St. Tikhon (a.d. 1865-1925) was born in a village near Pskov, Russia. He was very bright and entered the Theological Academy in St. Petersburg when just 19. He was very knowledgeable and was jokingly referred to by his classmates as “the patriarch.” Tonsured a monk at 26, he was then made the Bishop of Liublin, Poland when just 32, but was transferred to America within a year to become the Bishop of the Aleutians and Alaska in 1898.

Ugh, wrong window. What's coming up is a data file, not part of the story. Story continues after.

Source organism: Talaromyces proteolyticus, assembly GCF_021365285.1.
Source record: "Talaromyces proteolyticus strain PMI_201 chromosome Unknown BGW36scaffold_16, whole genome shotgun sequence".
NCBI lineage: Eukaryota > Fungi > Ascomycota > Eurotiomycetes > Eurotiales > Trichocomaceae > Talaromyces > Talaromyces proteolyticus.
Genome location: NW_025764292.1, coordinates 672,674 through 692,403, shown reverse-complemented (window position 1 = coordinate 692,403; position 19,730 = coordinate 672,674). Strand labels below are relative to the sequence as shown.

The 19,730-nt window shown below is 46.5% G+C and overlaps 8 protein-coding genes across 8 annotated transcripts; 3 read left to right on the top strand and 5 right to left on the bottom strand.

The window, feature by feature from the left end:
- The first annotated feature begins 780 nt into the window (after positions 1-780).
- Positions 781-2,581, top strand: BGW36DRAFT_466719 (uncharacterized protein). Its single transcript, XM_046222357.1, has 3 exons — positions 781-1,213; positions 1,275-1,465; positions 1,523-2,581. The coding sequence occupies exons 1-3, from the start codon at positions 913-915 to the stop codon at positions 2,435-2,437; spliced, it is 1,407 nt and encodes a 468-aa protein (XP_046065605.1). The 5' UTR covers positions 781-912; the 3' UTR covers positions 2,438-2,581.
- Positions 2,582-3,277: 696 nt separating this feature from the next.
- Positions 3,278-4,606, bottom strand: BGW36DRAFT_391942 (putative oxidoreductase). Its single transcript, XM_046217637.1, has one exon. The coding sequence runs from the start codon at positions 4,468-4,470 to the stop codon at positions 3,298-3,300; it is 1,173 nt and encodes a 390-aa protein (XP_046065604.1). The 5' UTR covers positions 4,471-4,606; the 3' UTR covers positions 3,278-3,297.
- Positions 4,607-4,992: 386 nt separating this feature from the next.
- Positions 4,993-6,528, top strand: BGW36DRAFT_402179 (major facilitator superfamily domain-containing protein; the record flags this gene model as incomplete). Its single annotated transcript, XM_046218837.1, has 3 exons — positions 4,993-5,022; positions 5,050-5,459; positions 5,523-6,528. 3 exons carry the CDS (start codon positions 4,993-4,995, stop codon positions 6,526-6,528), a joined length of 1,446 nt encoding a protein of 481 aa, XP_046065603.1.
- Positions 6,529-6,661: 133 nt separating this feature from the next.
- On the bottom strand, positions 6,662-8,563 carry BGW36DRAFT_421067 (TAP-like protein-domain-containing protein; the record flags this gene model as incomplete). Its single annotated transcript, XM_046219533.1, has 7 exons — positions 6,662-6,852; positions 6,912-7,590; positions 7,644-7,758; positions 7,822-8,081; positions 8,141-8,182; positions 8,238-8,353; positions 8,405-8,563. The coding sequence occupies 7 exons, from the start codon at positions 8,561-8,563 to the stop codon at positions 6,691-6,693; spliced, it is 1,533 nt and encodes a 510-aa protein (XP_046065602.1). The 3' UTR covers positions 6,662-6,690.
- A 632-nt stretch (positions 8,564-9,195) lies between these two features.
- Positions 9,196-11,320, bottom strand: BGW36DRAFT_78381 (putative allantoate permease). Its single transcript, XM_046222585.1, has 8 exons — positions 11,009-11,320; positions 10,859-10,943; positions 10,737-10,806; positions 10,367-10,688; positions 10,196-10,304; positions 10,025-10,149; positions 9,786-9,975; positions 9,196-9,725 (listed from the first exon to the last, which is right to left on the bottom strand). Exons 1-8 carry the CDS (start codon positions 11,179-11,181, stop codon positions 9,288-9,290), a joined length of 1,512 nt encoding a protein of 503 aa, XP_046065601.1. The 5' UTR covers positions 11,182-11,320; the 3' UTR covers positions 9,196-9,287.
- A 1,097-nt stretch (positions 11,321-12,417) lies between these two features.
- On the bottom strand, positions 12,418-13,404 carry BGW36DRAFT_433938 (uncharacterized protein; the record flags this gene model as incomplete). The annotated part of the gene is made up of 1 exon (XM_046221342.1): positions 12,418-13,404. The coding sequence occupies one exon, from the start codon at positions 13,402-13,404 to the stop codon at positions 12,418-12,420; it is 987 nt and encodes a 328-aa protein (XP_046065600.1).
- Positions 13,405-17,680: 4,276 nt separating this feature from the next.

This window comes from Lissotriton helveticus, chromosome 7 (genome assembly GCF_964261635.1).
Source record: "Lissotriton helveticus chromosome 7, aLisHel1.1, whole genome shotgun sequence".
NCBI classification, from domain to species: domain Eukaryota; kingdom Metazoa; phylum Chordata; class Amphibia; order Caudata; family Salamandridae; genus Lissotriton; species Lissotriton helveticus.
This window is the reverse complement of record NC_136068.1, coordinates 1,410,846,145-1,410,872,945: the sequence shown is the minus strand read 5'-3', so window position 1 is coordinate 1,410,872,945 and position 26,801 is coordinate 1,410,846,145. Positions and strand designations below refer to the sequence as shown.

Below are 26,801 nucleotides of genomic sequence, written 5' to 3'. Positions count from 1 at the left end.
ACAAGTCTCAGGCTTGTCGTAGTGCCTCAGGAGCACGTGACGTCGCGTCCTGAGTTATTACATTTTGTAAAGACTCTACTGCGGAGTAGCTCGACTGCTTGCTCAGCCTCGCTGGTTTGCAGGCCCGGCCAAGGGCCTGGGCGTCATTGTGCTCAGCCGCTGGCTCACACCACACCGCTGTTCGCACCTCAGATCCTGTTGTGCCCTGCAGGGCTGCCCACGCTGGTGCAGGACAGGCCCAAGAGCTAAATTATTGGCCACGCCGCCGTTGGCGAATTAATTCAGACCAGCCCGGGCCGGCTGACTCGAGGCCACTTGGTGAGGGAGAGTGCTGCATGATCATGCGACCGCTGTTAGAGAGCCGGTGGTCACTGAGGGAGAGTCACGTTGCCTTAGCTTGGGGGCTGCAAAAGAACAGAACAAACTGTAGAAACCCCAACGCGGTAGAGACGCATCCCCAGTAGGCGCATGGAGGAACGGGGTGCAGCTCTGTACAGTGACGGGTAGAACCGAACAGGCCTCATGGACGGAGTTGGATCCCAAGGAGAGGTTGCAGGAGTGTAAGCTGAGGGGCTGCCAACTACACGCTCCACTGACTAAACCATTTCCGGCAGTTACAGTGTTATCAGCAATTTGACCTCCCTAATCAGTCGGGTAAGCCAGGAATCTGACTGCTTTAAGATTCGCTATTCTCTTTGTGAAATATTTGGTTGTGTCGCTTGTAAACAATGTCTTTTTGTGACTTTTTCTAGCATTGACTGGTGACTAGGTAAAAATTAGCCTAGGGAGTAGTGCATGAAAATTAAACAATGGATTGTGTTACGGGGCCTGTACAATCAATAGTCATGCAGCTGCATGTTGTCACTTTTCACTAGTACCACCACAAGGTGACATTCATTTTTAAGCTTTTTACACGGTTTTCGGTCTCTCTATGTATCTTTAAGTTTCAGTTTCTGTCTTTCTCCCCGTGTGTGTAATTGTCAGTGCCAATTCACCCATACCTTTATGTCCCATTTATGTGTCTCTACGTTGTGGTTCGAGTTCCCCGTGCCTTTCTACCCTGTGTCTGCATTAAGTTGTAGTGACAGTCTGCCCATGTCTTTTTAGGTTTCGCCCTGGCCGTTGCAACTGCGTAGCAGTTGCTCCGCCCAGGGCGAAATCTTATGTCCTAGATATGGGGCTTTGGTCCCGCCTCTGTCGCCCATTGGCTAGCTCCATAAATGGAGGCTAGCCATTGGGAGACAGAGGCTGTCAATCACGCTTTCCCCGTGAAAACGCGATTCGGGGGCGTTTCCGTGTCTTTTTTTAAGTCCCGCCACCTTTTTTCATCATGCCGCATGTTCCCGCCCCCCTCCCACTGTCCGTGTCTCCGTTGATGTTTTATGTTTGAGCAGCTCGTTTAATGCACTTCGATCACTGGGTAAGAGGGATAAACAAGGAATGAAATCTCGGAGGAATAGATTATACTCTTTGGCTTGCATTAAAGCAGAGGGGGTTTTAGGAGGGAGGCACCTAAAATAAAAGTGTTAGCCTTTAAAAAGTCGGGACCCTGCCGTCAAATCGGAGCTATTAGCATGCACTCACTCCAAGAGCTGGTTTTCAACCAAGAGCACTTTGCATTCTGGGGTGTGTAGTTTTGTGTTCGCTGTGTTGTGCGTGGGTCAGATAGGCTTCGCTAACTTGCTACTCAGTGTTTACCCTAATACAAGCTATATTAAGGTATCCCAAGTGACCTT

St. Tikhon worked hard for nine years to overcome ethnic and language barriers to make the Faith accessible to all. At that time all of the various ethnic groups, whether Greek, Serbian, Rou-manian, Albanian, Carpatho-Russian, Antiochian, or Russian, were under the omophor of the bishops of the Russian Diocese, who served each according to its needs and in its own language and customs. St. Tikhon also reached out to converts and blessed English translations of the Divine Services and Sacraments. He was called back to Russia in 1907, and elected the Patriarch in 1917 after the fall of the Russian monarchy. Terribly persecuted by the Communists, he remained faithful until he died of exhaustion in a.d. 1925.